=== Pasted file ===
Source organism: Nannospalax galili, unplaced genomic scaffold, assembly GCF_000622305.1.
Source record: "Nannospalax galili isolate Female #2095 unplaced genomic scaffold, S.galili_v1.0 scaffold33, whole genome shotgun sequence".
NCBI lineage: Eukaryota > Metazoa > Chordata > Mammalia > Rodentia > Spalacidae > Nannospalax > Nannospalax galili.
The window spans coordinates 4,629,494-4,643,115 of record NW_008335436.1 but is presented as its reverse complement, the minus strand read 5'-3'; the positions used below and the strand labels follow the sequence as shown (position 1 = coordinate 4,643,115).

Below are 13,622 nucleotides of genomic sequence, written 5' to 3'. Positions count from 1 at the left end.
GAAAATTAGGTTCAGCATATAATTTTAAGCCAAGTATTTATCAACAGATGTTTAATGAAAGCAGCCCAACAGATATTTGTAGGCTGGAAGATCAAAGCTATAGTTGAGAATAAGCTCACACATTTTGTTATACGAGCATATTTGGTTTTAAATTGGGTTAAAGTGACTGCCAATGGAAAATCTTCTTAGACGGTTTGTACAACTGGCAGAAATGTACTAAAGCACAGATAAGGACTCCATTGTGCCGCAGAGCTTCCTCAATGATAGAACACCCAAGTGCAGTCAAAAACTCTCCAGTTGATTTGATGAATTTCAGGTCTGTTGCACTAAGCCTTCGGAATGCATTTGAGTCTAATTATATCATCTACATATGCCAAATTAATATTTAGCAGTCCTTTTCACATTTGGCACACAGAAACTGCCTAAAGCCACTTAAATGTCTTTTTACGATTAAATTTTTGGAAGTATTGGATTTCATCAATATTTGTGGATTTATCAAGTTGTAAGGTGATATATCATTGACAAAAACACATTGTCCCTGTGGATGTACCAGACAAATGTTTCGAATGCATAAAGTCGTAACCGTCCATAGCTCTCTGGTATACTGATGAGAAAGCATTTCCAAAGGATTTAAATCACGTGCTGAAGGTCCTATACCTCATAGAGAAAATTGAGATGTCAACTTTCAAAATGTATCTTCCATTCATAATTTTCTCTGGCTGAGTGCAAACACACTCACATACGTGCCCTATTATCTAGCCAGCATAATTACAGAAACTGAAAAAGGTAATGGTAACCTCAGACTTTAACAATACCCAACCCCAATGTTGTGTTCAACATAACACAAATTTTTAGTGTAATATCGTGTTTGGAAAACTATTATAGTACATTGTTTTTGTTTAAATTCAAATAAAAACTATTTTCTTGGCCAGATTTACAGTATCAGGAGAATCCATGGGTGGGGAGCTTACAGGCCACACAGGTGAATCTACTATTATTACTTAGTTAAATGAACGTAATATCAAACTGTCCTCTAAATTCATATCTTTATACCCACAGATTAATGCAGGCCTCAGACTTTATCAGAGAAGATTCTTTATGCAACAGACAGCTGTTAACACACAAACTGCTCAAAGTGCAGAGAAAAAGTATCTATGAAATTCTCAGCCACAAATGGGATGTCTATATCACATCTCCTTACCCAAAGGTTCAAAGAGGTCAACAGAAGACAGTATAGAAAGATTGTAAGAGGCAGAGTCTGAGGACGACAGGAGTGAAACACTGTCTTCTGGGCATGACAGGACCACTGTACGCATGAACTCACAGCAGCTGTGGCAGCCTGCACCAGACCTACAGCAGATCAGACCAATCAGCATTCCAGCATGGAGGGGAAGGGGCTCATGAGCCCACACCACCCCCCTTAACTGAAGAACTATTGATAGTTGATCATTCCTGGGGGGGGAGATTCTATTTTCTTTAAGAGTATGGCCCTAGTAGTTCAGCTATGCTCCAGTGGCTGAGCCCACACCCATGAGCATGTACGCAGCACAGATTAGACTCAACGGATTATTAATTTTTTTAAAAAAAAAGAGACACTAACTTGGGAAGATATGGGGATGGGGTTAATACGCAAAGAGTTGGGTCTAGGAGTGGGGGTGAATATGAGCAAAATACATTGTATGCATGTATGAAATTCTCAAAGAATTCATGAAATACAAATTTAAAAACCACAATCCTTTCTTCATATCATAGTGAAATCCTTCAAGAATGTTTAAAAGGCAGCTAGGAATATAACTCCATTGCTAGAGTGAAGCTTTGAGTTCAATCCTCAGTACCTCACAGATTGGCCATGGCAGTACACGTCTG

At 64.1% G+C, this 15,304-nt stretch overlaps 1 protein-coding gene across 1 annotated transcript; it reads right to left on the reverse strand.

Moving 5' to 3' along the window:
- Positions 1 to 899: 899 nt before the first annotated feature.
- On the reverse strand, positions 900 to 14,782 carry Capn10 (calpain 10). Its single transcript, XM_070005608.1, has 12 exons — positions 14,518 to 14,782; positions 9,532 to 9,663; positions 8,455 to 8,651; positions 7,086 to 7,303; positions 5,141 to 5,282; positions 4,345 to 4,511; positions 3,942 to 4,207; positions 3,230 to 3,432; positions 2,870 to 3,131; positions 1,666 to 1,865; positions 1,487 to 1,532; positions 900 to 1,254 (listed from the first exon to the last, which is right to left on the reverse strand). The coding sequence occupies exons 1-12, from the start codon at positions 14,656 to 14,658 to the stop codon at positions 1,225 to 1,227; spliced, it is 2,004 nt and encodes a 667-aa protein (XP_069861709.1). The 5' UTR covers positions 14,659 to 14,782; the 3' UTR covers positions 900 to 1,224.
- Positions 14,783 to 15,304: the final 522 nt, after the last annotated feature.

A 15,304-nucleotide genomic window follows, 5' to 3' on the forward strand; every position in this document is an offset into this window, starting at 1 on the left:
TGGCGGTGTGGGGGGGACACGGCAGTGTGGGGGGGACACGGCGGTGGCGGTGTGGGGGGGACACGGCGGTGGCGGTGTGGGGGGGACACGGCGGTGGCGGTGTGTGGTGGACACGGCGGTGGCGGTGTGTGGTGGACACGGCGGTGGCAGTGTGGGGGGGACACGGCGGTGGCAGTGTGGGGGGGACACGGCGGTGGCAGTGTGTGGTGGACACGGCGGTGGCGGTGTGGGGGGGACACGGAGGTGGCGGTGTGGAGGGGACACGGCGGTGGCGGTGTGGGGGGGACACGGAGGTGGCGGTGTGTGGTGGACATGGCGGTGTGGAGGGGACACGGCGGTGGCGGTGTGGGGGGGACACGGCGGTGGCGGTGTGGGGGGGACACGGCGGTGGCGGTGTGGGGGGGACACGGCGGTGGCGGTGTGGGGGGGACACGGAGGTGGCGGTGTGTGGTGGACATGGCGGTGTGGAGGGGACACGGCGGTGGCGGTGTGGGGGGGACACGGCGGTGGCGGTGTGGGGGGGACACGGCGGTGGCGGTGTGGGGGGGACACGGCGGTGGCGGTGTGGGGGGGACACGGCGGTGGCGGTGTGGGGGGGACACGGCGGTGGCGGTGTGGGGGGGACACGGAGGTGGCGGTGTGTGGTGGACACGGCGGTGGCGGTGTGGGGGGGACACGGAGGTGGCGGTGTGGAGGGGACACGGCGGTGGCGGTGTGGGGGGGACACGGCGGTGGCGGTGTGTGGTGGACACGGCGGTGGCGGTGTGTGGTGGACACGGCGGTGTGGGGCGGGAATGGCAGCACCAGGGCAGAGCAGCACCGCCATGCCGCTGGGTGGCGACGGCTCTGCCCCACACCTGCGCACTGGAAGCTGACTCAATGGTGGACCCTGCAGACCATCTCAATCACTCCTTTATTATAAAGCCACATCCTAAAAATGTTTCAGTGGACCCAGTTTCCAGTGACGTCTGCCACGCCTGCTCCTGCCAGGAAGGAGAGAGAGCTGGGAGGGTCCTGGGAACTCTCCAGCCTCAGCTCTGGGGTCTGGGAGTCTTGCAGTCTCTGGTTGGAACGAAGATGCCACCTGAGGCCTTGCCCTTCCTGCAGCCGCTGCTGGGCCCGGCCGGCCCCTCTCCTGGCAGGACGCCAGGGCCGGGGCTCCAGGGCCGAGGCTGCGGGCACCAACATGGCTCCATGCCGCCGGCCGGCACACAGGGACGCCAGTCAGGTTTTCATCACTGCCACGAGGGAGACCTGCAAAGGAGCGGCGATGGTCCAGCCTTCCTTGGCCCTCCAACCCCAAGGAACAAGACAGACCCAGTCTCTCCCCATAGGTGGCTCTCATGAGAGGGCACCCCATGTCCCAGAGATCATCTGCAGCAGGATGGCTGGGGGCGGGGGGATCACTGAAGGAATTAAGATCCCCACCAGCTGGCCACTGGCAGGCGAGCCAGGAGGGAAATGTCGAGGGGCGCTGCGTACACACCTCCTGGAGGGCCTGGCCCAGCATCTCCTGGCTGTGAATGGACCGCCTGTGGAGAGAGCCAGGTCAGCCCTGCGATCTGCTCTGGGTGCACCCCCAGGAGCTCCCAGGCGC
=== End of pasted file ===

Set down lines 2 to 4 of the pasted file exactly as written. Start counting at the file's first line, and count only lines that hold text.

Source record: "Nannospalax galili isolate Female #2095 unplaced genomic scaffold, S.galili_v1.0 scaffold33, whole genome shotgun sequence".
NCBI lineage: Eukaryota > Metazoa > Chordata > Mammalia > Rodentia > Spalacidae > Nannospalax > Nannospalax galili.
The window spans coordinates 4,629,494-4,643,115 of record NW_008335436.1 but is presented as its reverse complement, the minus strand read 5'-3'; the positions used below and the strand labels follow the sequence as shown (position 1 = coordinate 4,643,115).